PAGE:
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I Got Closure After Three Years of Being Ghosted

Published in Her Point of View

Photo by Nick Bolton on Unsplash

2022

For days, I looked at the text that said everything I wanted to know for the last three years. It wasn’t the closure I had dreamt of. I didn’t feel relief for long. Instead, the sadness, anxiety, and feeling of inadequacy that I spiralled into three years ago resurfaced.

2019

In 2019, I was ghosted by my long-distance boyfriend. The day before, nothing crazy happened. We had spent all evening texting and nothing felt off. It was nice to be in a relationship where I wasn’t being manipulated. Even if he was 6 hours away from Lagos by air, in our colonizer’s land.

Our relationship was not perfect. We had been through a loss of a parent, massive academic stress, and the trauma that followed them. But things were really good. Until my texts stopped delivering the next morning. At first, I was not worried. A dead phone or spotty WiFi connection was not unexpected. But when my texts weren’t delivered a few days later, it became more serious. Something must have been wrong, I thought. So, I reached out everywhere I could. But just like my texts, it wasn’t getting through. The only thing I couldn’t do was to purchase a plane ticket and visa to find him.

I realized that I had been ghosted when I reached out to his cousin to check in with him. I was very worried and wanted to know that he was okay. His cousin, someone I had gone to secondary school with, replied to me a few hours later. He’s fine. Nothing’s wrong.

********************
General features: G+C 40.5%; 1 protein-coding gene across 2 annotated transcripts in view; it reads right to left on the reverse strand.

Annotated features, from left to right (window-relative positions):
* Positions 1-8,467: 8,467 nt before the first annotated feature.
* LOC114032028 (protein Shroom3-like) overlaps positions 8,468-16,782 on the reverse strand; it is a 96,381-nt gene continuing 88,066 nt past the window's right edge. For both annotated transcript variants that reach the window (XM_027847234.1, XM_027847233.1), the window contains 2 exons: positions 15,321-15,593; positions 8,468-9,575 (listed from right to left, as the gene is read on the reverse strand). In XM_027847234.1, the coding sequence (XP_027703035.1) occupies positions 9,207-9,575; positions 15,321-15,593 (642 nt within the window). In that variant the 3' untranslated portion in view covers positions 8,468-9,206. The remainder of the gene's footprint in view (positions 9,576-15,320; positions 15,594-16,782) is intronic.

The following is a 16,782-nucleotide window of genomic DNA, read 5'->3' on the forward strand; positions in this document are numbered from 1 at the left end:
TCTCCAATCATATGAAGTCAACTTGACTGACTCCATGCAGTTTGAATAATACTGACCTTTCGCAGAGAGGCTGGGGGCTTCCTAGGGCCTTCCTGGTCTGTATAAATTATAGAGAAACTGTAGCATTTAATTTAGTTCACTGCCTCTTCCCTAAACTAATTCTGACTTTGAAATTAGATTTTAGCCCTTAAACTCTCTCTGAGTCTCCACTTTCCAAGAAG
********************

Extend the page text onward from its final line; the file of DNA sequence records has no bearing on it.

My heart shattered into a million tiny pieces.

2022

Blame Hollywood but I thought closure would feel better than this. Nothing prepared me for a time capsule back to 2019. Over the years, I have unintentionally built repression of memories as a coping mechanism to deal with pain and trauma. So, this was kinda new.

From wondering what I did wrong, and what was wrong with me. It was incredibly underwhelming, and overwhelming all at once. It was like being 20 years old again, staring at my phone and wondering what went wrong. It was nice to finally get a WHY, but it didn’t make me feel any better.

2019

I am confident. But even I didn’t feel like I could survive this. I now realize that it was a blow to my self-esteem. I cried a lot. I was struggling in plain sight. I’m not the most open with my feelings. I tend to feel like people have way too much baggage to be concerned with my pea-sized one. Only about two friends knew what was happening. And it was deliberate.

I had gotten a lot of flak for being in a long-distance relationship in the first place. I didn’t share my life on socials but people were bound to know I was in a long-distance relationship. I was judged and made fun of for it. When I got ghosted, it was my business and I was going to deal with it.

2022

For almost 36 months, I had wondered why. Finally, it was staring at me through a LinkedIn message and yet, it was not enough. When it hit the year mark, I started to open up about being ghosted. Not as a conversation starter, but when it came up in discussions about men, and love. I had come to terms with it, and it was refreshing to hear that I was not the only one.